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Hi, this is one of our (almost) daily tastings. Santé!

September 26, 2013


Two old young Glen Mhor for the record

I’ll say it again, it’s becoming more and more difficult to try whisky from long closed distilleries, let alone those same whiskies at young age and at high strength, so I believe any opportunity should not be missed, even less so with the sometimes very whacky Glen Mhor from Inverness. Because 'this style no exist anymore.'

Glen Mhor 8 yo (57%, Gordon & MacPhail, 75cl, +/-1980)

Glen Mhor 8 yo (57%, Gordon & MacPhail, 75cl, +/-1980) Four stars This 'white label red stripe' version is/was much less common than the brown/beige label. Probably early 1970s distillation. Colour: gold amber. Nose: how big, how powerful and how aggressive! It’ll just burn your nostrils if you get your nose too close, which is a little strange since 57% is not that high (don’t tell my mum I said that). What I get beyond all this alcohol is rather a both gamy and chocolaty kind of oloroso sherry. Let’s try to tame it with water… With water: like smelling stale rainwater from a rusty oil barrel, and the old car of a forty-a-day man. We’re talking cigarettes. Other than that, it’s very fine, very different, and I especially love the old-style earthiness. I would never stop improving in fact, but it needs a lot of time. Is that old-school enough? Mouth (neat): starts immensely ashy, very astringent, very aggressive again, but this time there’s also a sweetness that makes it more bearable. Triple-sec? Now, it remains harsh and difficult without water. With water: we won! The chocolate remains dry and drying but other than that, there’s some old rum, orange marmalade, kumquats, honeydew, pipe tobacco… All good, all much smoother. And it’s pretty clean for Glen Mhor. Finish: long, with more spices as often. Liquorice, cloves, cumin and tar. Comments: what a ride, exactly what’s to be expected from a young Glen Mhor in my opinion. Put this in a supermarket, everyone street drinker will ask for a refund. But die-hard malt geeks will enjoy it… Or at least pretend they do, ermnlm...… SGP:363 - 85 points.

Glen Mhor 10 yo 1978/1989 (65.3%, Gordon & MacPhail for Intertrade, 300 bottles)

Glen Mhor 10 yo 1978/1989 (65.3%, Gordon & MacPhail for Intertrade, 300 bottles) Two stars Amazing strength but this was most probably filled at a higher strength than today’s usual 63 or 63.5% vol. Colour: white wine. Nose: it’s not the first time this happens, this stronger baby is actually smoother and rounder than its ‘lighter’ counterpart. Or maybe it’s the more bourbony profile? The higher creaminess? Let’s say it’s some kind of motor oil with a good dose of vanilla-ed sugar thrown in plus  quite a lot of almond oil. It’s actually becoming more and more ‘Glen Mhor’ after just one or two minutes, with more soot, oils, ink, new magazines, leather… With water: wham! Very much old-school, greasy, sooty, waxy, mineral, with only grapefruits at the fruit section. Never bad news… After ten minutes, big mint, eucalyptus and, sadly, plastic. New plastic pouch. Mouth (neat – I’m shaking!): haha, this is easy! No, w…a…i…t…. it’s hot and, above all, extremely Mhorish (not quite more-ish), bitter, very paraffiny… and very burning. Just one drop would kill you forever. Nope, not all whiskies kill forever. Quick, water: oh what a hard one! Bitter plastic, cardboard… It’s like drinking ink, I’d say. Finish: long but almost unbearable. Burnt beans? Comments: ups and downs all the time, it’s adventure. I think it’s flawed, technically, but on the other hand, it’s fun-fun-fun. Sort of… Seriously, it’s pretty difficult whisky. SGP:282 - 70 points.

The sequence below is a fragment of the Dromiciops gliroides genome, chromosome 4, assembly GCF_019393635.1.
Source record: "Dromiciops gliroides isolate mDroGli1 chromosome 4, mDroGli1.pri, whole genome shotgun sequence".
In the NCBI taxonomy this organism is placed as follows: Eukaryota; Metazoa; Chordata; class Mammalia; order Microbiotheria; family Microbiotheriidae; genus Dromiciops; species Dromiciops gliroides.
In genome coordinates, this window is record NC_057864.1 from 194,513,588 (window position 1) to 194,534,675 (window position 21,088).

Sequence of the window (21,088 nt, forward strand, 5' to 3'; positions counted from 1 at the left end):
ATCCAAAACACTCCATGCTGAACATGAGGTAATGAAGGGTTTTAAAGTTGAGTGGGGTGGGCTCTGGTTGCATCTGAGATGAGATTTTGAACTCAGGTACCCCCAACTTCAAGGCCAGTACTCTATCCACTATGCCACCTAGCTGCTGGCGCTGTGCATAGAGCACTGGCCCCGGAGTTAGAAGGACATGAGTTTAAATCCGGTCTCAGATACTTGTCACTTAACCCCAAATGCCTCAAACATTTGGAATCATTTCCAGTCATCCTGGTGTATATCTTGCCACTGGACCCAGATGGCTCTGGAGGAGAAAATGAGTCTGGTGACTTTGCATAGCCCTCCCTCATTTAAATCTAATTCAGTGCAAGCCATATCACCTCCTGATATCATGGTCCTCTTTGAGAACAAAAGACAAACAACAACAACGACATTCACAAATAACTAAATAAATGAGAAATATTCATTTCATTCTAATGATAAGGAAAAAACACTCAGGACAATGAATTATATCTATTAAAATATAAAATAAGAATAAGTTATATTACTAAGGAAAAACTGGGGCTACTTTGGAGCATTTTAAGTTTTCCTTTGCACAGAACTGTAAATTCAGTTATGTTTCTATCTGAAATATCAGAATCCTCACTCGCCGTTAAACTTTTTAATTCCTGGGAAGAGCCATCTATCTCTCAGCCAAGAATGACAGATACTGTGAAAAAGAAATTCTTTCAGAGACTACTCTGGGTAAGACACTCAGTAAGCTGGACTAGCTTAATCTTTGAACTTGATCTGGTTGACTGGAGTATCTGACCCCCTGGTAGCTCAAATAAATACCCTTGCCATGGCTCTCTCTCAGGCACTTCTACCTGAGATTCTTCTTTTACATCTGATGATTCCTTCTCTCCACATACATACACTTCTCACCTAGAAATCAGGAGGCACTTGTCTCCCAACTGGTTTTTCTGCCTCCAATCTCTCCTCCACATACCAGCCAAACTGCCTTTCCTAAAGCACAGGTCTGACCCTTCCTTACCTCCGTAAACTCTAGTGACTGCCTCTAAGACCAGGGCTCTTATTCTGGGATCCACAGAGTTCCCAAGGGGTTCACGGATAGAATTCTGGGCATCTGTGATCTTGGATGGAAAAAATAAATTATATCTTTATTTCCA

More tasting notes Check the index of all Glen Mhor I've tasted so far







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